The Gothic blue book: Time for a revival?
August 31, 2014 | 12:04 pm
An enterprising independent publisher, Burial Day Books, recently launched a submissions drive for the fourth in an anthology series that draws on the tradition of the Gothic blue book, a form of short-to-medium Gothic and horror story imprint that flourished briefly at the end of the 18th century and into the 19th. According to Burial Day, Gothic blue books were:
… abridgements of full-length Gothic novels. The subjects of these books fell into one of two categories; the first being set in a monastery or convent and the second being set in a castle. In terms of the physicality of the book, they were three and a half to four inches in width and six to seven inches in height, with a page count of thirty-six to seventy-two pages. These little pieces of terror were popular at the time because they were affordable, a sixpence or a shilling each. Their cost affordability led them to be nicknamed Shilling Shockers or Sixpenny Shockers.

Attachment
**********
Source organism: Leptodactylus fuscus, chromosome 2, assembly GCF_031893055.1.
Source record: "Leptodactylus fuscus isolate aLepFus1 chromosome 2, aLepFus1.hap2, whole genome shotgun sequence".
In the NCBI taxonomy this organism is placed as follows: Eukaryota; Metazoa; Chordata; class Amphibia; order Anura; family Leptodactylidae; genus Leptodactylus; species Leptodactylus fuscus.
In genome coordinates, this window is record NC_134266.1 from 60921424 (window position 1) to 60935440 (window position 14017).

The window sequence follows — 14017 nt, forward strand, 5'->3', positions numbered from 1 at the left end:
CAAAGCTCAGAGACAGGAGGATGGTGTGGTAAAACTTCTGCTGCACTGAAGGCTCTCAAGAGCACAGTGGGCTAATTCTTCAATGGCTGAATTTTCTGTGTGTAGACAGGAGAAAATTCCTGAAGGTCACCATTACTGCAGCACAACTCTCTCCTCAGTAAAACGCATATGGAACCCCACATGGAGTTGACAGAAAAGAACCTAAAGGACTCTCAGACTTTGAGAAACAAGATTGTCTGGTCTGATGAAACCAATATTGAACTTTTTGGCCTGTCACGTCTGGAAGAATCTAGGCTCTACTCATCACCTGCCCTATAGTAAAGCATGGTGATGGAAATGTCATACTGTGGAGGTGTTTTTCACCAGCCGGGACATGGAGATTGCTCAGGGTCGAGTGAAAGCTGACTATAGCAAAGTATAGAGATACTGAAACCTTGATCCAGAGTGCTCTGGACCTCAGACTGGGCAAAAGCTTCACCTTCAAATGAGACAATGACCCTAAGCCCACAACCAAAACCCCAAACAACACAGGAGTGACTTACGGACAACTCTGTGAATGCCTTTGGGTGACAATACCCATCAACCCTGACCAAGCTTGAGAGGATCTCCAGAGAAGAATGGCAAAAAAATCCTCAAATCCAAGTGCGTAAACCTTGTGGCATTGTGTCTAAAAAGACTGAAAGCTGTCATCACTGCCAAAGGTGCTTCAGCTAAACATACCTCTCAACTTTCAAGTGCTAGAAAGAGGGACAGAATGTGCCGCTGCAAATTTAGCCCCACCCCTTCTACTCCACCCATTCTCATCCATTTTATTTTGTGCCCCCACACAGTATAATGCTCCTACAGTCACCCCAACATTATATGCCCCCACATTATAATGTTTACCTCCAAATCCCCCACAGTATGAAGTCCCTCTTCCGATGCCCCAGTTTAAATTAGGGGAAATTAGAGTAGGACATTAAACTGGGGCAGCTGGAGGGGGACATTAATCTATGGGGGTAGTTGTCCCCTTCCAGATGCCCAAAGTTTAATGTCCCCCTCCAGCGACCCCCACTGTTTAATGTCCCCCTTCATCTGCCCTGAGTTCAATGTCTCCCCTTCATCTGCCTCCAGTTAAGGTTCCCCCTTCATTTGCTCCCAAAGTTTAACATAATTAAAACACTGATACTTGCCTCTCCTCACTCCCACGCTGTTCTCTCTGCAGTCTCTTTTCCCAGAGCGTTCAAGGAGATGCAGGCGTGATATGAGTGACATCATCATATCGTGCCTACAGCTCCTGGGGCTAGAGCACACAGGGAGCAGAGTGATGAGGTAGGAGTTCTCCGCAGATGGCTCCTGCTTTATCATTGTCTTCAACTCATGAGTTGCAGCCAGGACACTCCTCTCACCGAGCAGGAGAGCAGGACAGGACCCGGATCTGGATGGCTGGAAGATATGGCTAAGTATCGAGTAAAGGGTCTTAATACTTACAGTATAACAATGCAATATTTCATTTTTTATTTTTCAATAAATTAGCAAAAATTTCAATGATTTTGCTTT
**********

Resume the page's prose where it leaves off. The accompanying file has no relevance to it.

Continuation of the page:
Clearly designed to cash in on the popularity of the Gothic romances of the period, the Gothic blue books never aspired to much literary excellence, even though some of the best essays in Gothic fiction at the time, especially Charles Robert Maturin’s Melmoth the Wanderer, or some of the work of E.T.A. Hoffmann, could have perfectly fitted the format. But with modern e-publishing and self-publishing suiting shorter formats, and horror and dark fiction going through something of a new bright period, now could be an ideal time to relaunch the format and the working lengths it supported. Monasteries, convents, and castles are unlikely to feel too restrictive for the imagination of the period that’s given us Twilight, after all …